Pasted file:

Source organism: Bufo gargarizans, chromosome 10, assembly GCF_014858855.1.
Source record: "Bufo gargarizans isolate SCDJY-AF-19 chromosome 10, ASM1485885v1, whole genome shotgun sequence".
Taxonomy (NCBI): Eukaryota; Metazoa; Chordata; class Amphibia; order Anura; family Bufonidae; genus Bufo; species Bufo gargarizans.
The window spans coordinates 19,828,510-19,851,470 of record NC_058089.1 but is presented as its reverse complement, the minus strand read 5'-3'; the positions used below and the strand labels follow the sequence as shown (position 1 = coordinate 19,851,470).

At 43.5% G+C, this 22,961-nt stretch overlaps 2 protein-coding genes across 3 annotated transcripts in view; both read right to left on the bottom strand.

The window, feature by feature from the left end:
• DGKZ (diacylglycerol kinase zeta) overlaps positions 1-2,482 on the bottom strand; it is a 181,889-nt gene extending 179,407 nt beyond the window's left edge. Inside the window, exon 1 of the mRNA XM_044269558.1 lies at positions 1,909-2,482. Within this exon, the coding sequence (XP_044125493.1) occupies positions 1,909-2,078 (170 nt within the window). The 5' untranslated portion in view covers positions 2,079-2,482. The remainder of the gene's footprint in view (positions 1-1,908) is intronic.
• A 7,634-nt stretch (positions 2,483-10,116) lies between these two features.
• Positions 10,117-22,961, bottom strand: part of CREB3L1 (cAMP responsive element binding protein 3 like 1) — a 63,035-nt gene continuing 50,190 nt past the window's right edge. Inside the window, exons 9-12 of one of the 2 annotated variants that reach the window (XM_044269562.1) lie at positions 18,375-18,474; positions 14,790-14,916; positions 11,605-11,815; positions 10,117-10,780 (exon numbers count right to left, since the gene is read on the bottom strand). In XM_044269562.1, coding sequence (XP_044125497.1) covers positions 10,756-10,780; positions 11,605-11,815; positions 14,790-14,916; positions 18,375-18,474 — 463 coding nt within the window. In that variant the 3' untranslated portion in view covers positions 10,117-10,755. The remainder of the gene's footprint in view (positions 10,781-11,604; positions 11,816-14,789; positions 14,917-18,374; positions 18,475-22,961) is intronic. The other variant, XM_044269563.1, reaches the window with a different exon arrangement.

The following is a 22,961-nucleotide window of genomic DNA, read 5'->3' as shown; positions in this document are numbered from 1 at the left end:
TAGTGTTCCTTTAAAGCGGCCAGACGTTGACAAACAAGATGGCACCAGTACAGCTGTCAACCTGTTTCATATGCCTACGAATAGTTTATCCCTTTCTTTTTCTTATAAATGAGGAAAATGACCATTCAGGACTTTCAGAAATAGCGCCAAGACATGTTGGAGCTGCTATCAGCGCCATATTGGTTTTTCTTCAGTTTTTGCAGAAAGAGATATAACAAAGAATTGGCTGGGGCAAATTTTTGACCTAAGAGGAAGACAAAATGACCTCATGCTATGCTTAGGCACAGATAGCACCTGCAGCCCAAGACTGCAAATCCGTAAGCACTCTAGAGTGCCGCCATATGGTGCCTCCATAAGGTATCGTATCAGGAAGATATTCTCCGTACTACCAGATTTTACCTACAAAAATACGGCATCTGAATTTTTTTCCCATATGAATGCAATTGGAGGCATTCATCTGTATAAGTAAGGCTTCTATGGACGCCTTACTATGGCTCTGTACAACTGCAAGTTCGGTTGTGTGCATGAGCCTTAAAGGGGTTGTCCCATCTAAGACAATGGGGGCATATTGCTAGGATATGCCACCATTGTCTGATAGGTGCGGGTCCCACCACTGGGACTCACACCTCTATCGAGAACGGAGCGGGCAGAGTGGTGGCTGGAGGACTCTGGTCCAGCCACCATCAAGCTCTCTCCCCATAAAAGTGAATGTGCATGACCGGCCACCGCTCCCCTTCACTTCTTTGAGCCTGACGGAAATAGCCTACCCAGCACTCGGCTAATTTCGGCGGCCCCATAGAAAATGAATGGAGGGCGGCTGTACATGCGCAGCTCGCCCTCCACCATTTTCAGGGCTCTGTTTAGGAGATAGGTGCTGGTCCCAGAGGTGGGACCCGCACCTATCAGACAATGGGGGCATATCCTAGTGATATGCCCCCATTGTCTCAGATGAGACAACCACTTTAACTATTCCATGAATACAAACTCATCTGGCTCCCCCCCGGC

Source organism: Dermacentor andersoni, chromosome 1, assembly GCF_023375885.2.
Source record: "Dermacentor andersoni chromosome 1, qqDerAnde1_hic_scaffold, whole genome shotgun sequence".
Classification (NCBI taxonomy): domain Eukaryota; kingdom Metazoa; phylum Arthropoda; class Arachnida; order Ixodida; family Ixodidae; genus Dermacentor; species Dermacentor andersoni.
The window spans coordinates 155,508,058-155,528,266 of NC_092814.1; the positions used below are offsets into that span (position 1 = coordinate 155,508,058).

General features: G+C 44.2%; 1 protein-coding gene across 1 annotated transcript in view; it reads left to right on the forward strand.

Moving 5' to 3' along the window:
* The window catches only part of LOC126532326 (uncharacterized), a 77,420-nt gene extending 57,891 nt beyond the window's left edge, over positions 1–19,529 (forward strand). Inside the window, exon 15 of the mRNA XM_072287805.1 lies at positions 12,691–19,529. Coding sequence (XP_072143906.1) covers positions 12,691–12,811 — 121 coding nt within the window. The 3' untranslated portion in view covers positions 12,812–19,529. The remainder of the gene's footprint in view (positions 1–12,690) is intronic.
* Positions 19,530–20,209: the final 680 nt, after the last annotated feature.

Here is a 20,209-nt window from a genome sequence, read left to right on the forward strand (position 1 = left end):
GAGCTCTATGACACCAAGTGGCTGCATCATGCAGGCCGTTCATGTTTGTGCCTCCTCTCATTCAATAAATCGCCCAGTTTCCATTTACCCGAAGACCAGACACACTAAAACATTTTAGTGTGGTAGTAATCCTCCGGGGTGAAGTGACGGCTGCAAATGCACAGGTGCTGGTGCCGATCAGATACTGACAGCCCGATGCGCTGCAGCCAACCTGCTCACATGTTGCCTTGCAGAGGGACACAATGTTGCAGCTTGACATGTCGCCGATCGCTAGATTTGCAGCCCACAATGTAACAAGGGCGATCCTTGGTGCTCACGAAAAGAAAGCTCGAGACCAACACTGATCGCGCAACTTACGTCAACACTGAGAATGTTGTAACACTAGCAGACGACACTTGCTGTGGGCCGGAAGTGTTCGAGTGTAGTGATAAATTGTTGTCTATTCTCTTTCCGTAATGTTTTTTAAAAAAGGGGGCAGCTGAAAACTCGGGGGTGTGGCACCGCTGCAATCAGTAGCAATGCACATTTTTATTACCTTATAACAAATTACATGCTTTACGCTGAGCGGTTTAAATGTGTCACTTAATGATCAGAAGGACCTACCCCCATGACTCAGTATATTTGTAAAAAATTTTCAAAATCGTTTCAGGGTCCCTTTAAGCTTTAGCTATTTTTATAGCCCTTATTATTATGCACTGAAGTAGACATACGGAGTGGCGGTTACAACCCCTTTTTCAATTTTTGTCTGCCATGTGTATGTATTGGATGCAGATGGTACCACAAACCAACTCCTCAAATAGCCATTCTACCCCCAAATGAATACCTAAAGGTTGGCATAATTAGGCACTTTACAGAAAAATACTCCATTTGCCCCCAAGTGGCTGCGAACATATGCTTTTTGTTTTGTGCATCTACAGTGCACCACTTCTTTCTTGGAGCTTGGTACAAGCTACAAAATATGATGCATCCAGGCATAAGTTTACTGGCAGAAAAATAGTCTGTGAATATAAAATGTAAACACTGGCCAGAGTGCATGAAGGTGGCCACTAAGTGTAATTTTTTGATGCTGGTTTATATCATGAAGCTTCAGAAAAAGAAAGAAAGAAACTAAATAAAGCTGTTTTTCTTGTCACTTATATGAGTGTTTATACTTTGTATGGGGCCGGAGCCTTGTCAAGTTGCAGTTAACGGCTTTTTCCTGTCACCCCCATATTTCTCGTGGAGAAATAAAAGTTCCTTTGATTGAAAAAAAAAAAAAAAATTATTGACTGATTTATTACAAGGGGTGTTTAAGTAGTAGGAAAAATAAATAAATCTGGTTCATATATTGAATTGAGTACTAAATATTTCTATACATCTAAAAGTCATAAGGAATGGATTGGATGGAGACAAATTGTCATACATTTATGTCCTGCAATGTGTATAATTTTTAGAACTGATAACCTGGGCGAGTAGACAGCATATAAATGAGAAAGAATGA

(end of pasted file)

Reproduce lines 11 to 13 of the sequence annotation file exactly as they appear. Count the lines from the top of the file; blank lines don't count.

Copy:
TAGTGTTCCTTTAAAGCGGCCAGACGTTGACAAACAAGATGGCACCAGTACAGCTGTCAACCTGTTTCATATGCCTACGAATAGTTTATCCCTTTCTTTTTCTTATAAATGAGGAAAATGACCATTCAGGACTTTCAGAAATAGCGCCAAGACATGTTGGAGCTGCTATCAGCGCCATATTGGTTTTTCTTCAGTTTTTGCAGAAAGAGATATAACAAAGAATTGGCTGGGGCAAATTTTTGACCTAAGAGGAAGACAAAATGACCTCATGCTATGCTTAGGCACAGATAGCACCTGCAGCCCAAGACTGCAAATCCGTAAGCACTCTAGAGTGCCGCCATATGGTGCCTCCATAAGGTATCGTATCAGGAAGATATTCTCCGTACTACCAGATTTTACCTACAAAAATACGGCATCTGAATTTTTTTCCCATATGAATGCAATTGGAGGCATTCATCTGTATAAGTAAGGCTTCTATGGACGCCTTACTATGGCTCTGTACAACTGCAAGTTCGGTTGTGTGCATGAGCCTTAAAGGGGTTGTCCCATCTAAGACAATGGGGGCATATTGCTAGGATATGCCACCATTGTCTGATAGGTGCGGGTCCCACCACTGGGACTCACACCTCTATCGAGAACGGAGCGGGCAGAGTGGTGGCTGGAGGACTCTGGTCCAGCCACCATCAAGCTCTCTCCCCATAAAAGTGAATGTGCATGACCGGCCACCGCTCCCCTTCACTTCTTTGAGCCTGACGGAAATAGCCTACCCAGCACTCGGCTAATTTCGGCGGCCCCATAGAAAATGAATGGAGGGCGGCTGTACATGCGCAGCTCGCCCTCCACCATTTTCAGGGCTCTGTTTAGGAGATAGGTGCTGGTCCCAGAGGTGGGACCCGCACCTATCAGACAATGGGGGCATATCCTAGTGATATGCCCCCATTGTCTCAGATGAGACAACCACTTTAACTATTCCATGAATACAAACTCATCTGGCTCCCCCCCGGC

Source organism: Dermacentor andersoni, chromosome 1, assembly GCF_023375885.2.
Source record: "Dermacentor andersoni chromosome 1, qqDerAnde1_hic_scaffold, whole genome shotgun sequence".